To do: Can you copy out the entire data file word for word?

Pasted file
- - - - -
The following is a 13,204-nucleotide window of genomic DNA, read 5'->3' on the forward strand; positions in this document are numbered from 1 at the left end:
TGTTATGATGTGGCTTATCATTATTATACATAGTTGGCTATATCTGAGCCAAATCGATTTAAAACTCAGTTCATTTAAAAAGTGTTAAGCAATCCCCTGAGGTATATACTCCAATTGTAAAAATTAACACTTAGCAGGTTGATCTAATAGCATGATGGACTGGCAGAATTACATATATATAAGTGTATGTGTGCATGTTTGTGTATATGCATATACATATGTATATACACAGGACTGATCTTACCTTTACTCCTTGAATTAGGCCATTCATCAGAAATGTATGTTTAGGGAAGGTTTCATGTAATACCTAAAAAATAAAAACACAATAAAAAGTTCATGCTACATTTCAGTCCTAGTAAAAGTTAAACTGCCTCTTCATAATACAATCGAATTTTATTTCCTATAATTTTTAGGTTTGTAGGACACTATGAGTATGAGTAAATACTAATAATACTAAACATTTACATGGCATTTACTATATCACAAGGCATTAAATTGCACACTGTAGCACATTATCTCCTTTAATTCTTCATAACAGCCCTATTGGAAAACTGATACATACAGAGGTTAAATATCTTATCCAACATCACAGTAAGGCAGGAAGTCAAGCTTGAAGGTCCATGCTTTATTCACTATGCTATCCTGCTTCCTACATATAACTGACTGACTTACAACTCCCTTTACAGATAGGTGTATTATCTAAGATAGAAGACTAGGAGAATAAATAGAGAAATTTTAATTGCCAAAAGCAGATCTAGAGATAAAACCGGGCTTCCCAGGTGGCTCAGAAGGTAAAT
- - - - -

The following is a 13,204-nucleotide window of genomic DNA, read 5'->3' on the forward strand; positions in this document are numbered from 1 at the left end:
TGTTATGATGTGGCTTATCATTATTATACATAGTTGGCTATATCTGAGCCAAATCGATTTAAAACTCAGTTCATTTAAAAAGTGTTAAGCAATCCCCTGAGGTATATACTCCAATTGTAAAAATTAACACTTAGCAGGTTGATCTAATAGCATGATGGACTGGCAGAATTACATATATATAAGTGTATGTGTGCATGTTTGTGTATATGCATATACATATGTATATACACAGGACTGATCTTACCTTTACTCCTTGAATTAGGCCATTCATCAGAAATGTATGTTTAGGGAAGGTTTCATGTAATACCTAAAAAATAAAAACACAATAAAAAGTTCATGCTACATTTCAGTCCTAGTAAAAGTTAAACTGCCTCTTCATAATACAATCGAATTTTATTTCCTATAATTTTTAGGTTTGTAGGACACTATGAGTATGAGTAAATACTAATAATACTAAACATTTACATGGCATTTACTATATCACAAGGCATTAAATTGCACACTGTAGCACATTATCTCCTTTAATTCTTCATAACAGCCCTATTGGAAAACTGATACATACAGAGGTTAAATATCTTATCCAACATCACAGTAAGGCAGGAAGTCAAGCTTGAAGGTCCATGCTTTATTCACTATGCTATCCTGCTTCCTACATATAACTGACTGACTTACAACTCCCTTTACAGATAGGTGTATTATCTAAGATAGAAGACTAGGAGAATAAATAGAGAAATTTTAATTGCCAAAAGCAGATCTAGAGATAAAACCGGGCTTCCCAGGTGGCTCAGAAGGTAAAT